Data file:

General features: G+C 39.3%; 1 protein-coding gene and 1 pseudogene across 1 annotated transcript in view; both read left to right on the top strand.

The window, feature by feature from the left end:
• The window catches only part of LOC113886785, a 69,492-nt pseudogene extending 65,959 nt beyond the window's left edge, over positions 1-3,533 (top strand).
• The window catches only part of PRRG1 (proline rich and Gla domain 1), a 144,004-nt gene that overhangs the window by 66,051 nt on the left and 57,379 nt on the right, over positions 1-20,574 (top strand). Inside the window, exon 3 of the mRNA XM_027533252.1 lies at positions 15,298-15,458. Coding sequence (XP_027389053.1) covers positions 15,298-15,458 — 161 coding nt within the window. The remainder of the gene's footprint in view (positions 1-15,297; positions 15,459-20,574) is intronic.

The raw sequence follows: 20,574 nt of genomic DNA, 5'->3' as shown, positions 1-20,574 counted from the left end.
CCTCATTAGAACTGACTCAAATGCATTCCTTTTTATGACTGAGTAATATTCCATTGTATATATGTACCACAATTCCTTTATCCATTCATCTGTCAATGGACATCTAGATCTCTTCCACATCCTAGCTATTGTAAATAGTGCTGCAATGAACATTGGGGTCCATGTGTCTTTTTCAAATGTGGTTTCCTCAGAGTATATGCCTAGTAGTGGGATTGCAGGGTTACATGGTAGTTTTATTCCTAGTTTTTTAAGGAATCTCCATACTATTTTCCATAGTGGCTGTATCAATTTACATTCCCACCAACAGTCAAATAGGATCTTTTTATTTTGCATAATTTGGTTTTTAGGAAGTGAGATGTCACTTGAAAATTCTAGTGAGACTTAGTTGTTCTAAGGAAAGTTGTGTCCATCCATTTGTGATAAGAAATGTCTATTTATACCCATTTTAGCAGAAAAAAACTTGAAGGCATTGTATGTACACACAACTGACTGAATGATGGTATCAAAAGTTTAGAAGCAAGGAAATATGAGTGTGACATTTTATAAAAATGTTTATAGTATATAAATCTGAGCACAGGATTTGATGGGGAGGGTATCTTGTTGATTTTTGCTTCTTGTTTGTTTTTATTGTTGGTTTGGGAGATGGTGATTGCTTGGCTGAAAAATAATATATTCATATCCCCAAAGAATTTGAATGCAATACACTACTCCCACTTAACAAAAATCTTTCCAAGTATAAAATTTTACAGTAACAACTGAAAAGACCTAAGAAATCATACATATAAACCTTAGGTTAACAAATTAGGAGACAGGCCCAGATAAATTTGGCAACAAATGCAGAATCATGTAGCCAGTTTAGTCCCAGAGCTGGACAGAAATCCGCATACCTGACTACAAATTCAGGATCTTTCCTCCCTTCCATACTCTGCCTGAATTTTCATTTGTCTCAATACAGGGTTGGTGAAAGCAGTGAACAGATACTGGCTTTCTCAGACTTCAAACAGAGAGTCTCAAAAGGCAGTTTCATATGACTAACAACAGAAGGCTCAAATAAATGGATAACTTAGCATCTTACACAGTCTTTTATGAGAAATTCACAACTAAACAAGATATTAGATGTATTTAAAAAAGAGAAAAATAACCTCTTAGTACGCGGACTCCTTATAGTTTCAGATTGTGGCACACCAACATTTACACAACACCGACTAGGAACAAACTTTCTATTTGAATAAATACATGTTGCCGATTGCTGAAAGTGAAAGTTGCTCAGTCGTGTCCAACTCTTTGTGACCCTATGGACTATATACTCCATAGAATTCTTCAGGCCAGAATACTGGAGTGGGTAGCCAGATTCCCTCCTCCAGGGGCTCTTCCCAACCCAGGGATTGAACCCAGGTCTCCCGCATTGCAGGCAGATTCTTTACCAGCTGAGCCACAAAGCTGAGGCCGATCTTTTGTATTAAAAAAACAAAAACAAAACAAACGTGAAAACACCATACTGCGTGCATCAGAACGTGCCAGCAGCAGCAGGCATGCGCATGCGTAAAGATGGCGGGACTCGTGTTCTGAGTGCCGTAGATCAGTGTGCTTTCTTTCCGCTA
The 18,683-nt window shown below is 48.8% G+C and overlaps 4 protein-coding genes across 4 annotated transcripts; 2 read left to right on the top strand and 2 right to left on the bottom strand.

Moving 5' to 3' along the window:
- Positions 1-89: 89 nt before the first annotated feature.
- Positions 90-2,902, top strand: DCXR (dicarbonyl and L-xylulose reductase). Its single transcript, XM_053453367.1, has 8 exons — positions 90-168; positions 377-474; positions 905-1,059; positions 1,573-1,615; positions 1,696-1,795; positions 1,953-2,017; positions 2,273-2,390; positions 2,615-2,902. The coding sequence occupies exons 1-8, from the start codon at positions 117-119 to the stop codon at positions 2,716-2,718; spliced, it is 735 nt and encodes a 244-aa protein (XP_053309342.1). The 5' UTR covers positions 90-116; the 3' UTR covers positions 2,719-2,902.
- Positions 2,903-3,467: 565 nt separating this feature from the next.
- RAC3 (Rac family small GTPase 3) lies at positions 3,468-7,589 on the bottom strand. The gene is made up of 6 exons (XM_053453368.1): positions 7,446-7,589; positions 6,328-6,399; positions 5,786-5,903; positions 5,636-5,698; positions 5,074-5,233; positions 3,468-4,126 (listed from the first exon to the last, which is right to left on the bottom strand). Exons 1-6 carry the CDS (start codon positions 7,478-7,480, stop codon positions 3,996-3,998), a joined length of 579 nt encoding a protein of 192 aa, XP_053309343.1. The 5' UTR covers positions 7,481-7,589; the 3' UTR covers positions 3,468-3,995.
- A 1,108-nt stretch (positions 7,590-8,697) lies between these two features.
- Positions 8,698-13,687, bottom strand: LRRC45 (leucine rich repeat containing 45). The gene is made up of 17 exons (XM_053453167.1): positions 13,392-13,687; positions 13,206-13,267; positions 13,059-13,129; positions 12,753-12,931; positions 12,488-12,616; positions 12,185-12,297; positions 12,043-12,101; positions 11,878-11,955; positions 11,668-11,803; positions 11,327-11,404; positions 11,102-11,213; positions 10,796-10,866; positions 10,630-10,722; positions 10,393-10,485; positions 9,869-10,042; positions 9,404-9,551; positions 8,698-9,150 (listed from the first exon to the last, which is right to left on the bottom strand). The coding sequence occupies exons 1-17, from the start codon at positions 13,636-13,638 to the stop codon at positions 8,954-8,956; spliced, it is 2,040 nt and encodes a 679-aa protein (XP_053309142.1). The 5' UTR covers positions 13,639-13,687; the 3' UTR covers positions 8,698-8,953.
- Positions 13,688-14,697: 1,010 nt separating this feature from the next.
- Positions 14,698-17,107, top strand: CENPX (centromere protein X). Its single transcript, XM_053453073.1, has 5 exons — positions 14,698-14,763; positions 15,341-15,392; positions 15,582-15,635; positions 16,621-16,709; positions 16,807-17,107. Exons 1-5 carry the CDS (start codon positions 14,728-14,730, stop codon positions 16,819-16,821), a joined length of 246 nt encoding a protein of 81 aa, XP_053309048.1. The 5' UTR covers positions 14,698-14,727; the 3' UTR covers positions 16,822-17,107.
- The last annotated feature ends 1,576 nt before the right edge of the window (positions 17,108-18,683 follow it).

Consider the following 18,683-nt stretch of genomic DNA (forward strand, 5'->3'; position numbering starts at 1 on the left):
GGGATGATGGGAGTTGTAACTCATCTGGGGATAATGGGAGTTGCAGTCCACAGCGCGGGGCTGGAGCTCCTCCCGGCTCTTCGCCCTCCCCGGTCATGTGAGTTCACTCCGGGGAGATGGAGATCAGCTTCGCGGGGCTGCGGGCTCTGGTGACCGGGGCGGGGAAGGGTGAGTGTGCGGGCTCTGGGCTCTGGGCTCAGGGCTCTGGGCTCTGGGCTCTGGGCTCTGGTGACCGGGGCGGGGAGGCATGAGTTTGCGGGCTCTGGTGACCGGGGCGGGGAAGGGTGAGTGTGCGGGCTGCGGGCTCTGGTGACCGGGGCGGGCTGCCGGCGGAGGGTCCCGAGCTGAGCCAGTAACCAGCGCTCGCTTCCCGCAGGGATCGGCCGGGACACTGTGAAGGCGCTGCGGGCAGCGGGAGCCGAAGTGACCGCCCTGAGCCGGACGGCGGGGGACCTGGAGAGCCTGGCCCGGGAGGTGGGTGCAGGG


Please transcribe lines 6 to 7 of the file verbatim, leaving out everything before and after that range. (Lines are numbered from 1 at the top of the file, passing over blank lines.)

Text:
CCTCATTAGAACTGACTCAAATGCATTCCTTTTTATGACTGAGTAATATTCCATTGTATATATGTACCACAATTCCTTTATCCATTCATCTGTCAATGGACATCTAGATCTCTTCCACATCCTAGCTATTGTAAATAGTGCTGCAATGAACATTGGGGTCCATGTGTCTTTTTCAAATGTGGTTTCCTCAGAGTATATGCCTAGTAGTGGGATTGCAGGGTTACATGGTAGTTTTATTCCTAGTTTTTTAAGGAATCTCCATACTATTTTCCATAGTGGCTGTATCAATTTACATTCCCACCAACAGTCAAATAGGATCTTTTTATTTTGCATAATTTGGTTTTTAGGAAGTGAGATGTCACTTGAAAATTCTAGTGAGACTTAGTTGTTCTAAGGAAAGTTGTGTCCATCCATTTGTGATAAGAAATGTCTATTTATACCCATTTTAGCAGAAAAAAACTTGAAGGCATTGTATGTACACACAACTGACTGAATGATGGTATCAAAAGTTTAGAAGCAAGGAAATATGAGTGTGACATTTTATAAAAATGTTTATAGTATATAAATCTGAGCACAGGATTTGATGGGGAGGGTATCTTGTTGATTTTTGCTTCTTGTTTGTTTTTATTGTTGGTTTGGGAGATGGTGATTGCTTGGCTGAAAAATAATATATTCATATCCCCAAAGAATTTGAATGCAATACACTACTCCCACTTAACAAAAATCTTTCCAAGTATAAAATTTTACAGTAACAACTGAAAAGACCTAAGAAATCATACATATAAACCTTAGGTTAACAAATTAGGAGACAGGCCCAGATAAATTTGGCAACAAATGCAGAATCATGTAGCCAGTTTAGTCCCAGAGCTGGACAGAAATCCGCATACCTGACTACAAATTCAGGATCTTTCCTCCCTTCCATACTCTGCCTGAATTTTCATTTGTCTCAATACAGGGTTGGTGAAAGCAGTGAACAGATACTGGCTTTCTCAGACTTCAAACAGAGAGTCTCAAAAGGCAGTTTCATATGACTAACAACAGAAGGCTCAAATAAATGGATAACTTAGCATCTTACACAGTCTTTTATGAGAAATTCACAACTAAACAAGATATTAGATGTATTTAAAAAAGAGAAAAATAACCTCTTAGTACGCGGACTCCTTATAGTTTCAGATTGTGGCACACCAACATTTACACAACACCGACTAGGAACAAACTTTCTATTTGAATAAATACATGTTGCCGATTGCTGAAAGTGAAAGTTGCTCAGTCGTGTCCAACTCTTTGTGACCCTATGGACTATATACTCCATAGAATTCTTCAGGCCAGAATACTGGAGTGGGTAGCCAGATTCCCTCCTCCAGGGGCTCTTCCCAACCCAGGGATTGAACCCAGGTCTCCCGCATTGCAGGCAGATTCTTTACCAGCTGAGCCACAAAGCTGAGGCCGATCTTTTGTATTAAAAAAACAAAAACAAAACAAACGTGAAAACACCATACTGCGTGCATCAGAACGTGCCAGCAGCAGCAGGCATGCGCATGCGTAAAGATGGCGGGACTCGTGTTCTGAGTGCCGTAGATCAGTGTGCTTTCTTTCCGCTA
The 18,683-nt window shown below is 48.8% G+C and overlaps 4 protein-coding genes across 4 annotated transcripts; 2 read left to right on the top strand and 2 right to left on the bottom strand.